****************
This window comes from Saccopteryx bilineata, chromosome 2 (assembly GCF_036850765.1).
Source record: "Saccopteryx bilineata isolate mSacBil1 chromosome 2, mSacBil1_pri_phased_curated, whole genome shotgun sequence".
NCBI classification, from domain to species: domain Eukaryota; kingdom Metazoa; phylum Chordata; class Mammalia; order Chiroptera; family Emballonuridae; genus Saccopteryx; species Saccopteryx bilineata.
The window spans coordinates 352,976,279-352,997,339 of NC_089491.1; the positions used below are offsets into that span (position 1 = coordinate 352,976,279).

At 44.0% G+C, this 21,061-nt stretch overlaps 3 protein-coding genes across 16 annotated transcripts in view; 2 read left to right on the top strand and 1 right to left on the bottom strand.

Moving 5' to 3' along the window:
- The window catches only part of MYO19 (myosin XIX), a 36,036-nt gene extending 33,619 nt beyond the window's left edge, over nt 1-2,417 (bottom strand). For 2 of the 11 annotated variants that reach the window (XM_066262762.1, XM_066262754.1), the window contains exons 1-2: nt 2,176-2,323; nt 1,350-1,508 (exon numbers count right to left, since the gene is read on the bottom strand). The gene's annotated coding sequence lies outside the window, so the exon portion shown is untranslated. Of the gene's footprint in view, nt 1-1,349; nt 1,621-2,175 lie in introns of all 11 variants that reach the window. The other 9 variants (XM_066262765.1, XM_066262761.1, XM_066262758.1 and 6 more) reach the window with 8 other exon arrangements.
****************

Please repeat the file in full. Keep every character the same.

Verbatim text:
This window comes from Saccopteryx bilineata, chromosome 2 (assembly GCF_036850765.1).
Source record: "Saccopteryx bilineata isolate mSacBil1 chromosome 2, mSacBil1_pri_phased_curated, whole genome shotgun sequence".
NCBI classification, from domain to species: domain Eukaryota; kingdom Metazoa; phylum Chordata; class Mammalia; order Chiroptera; family Emballonuridae; genus Saccopteryx; species Saccopteryx bilineata.
The window spans coordinates 352,976,279-352,997,339 of NC_089491.1; the positions used below are offsets into that span (position 1 = coordinate 352,976,279).

At 44.0% G+C, this 21,061-nt stretch overlaps 3 protein-coding genes across 16 annotated transcripts in view; 2 read left to right on the top strand and 1 right to left on the bottom strand.

Moving 5' to 3' along the window:
- The window catches only part of MYO19 (myosin XIX), a 36,036-nt gene extending 33,619 nt beyond the window's left edge, over nt 1-2,417 (bottom strand). For 2 of the 11 annotated variants that reach the window (XM_066262762.1, XM_066262754.1), the window contains exons 1-2: nt 2,176-2,323; nt 1,350-1,508 (exon numbers count right to left, since the gene is read on the bottom strand). The gene's annotated coding sequence lies outside the window, so the exon portion shown is untranslated. Of the gene's footprint in view, nt 1-1,349; nt 1,621-2,175 lie in introns of all 11 variants that reach the window. The other 9 variants (XM_066262765.1, XM_066262761.1, XM_066262758.1 and 6 more) reach the window with 8 other exon arrangements.